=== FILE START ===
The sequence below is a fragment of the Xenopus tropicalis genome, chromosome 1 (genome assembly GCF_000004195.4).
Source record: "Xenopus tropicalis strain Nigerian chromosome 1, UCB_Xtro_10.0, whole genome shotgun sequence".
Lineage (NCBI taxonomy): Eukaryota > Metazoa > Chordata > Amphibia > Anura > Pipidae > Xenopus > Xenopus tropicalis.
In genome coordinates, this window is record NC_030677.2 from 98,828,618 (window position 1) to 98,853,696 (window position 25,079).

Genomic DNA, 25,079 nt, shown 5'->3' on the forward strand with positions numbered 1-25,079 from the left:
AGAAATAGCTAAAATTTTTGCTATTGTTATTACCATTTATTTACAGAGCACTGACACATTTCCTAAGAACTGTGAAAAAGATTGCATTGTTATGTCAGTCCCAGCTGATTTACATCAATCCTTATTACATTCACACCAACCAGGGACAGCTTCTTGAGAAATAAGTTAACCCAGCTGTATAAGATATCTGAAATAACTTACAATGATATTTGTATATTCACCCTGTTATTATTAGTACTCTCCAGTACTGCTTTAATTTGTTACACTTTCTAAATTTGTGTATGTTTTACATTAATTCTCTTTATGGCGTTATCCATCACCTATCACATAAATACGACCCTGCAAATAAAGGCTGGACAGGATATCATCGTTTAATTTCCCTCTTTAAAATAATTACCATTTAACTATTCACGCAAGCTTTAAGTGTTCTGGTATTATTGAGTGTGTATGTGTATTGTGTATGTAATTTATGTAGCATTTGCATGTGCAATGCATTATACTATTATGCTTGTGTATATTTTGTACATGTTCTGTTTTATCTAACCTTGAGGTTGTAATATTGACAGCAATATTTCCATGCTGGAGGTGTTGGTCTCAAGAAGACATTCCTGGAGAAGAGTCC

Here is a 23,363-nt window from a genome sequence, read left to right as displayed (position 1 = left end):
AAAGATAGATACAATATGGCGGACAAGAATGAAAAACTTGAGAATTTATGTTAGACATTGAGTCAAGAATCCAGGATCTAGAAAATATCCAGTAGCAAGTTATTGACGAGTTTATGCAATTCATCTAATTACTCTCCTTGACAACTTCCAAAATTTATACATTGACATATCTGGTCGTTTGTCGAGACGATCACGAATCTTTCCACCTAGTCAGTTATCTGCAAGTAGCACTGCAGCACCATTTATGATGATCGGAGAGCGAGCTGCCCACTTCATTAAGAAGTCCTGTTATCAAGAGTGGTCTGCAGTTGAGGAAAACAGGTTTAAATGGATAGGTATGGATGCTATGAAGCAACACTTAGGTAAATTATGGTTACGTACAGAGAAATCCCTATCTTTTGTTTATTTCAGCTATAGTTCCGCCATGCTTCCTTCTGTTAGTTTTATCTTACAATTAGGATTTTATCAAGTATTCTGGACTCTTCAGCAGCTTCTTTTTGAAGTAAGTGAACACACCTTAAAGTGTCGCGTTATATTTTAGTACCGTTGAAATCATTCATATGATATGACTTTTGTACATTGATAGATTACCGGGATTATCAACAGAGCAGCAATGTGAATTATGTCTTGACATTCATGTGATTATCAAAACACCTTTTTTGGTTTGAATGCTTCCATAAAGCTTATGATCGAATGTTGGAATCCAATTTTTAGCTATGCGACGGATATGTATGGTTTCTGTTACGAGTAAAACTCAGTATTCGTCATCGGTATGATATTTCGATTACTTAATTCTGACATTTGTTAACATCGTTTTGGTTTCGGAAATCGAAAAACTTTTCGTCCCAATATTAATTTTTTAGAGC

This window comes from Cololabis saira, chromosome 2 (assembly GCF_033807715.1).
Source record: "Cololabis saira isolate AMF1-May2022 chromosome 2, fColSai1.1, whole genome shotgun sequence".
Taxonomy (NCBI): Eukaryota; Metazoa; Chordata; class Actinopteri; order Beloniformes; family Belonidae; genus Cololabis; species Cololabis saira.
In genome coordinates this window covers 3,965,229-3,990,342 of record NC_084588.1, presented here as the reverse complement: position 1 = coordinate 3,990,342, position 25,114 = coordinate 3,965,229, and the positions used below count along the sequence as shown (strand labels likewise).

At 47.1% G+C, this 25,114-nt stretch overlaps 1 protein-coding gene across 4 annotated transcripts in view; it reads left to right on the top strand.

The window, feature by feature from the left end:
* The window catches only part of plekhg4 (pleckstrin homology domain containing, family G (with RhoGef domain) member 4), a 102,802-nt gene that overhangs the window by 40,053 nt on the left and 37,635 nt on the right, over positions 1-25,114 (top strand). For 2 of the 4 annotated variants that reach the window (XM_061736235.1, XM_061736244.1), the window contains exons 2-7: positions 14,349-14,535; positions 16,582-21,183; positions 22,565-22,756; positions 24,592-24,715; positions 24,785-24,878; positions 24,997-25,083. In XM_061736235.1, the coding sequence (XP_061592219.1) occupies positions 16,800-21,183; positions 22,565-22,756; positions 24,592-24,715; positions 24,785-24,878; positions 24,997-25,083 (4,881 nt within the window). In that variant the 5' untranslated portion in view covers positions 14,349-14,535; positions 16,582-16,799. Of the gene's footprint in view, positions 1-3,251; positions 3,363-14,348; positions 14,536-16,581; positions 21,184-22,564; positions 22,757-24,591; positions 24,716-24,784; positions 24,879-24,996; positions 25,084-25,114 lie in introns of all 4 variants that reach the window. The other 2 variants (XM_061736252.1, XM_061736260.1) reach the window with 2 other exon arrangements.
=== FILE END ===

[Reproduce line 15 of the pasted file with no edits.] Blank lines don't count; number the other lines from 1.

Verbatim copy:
* The window catches only part of plekhg4 (pleckstrin homology domain containing, family G (with RhoGef domain) member 4), a 102,802-nt gene that overhangs the window by 40,053 nt on the left and 37,635 nt on the right, over positions 1-25,114 (top strand). For 2 of the 4 annotated variants that reach the window (XM_061736235.1, XM_061736244.1), the window contains exons 2-7: positions 14,349-14,535; positions 16,582-21,183; positions 22,565-22,756; positions 24,592-24,715; positions 24,785-24,878; positions 24,997-25,083. In XM_061736235.1, the coding sequence (XP_061592219.1) occupies positions 16,800-21,183; positions 22,565-22,756; positions 24,592-24,715; positions 24,785-24,878; positions 24,997-25,083 (4,881 nt within the window). In that variant the 5' untranslated portion in view covers positions 14,349-14,535; positions 16,582-16,799. Of the gene's footprint in view, positions 1-3,251; positions 3,363-14,348; positions 14,536-16,581; positions 21,184-22,564; positions 22,757-24,591; positions 24,716-24,784; positions 24,879-24,996; positions 25,084-25,114 lie in introns of all 4 variants that reach the window. The other 2 variants (XM_061736252.1, XM_061736260.1) reach the window with 2 other exon arrangements.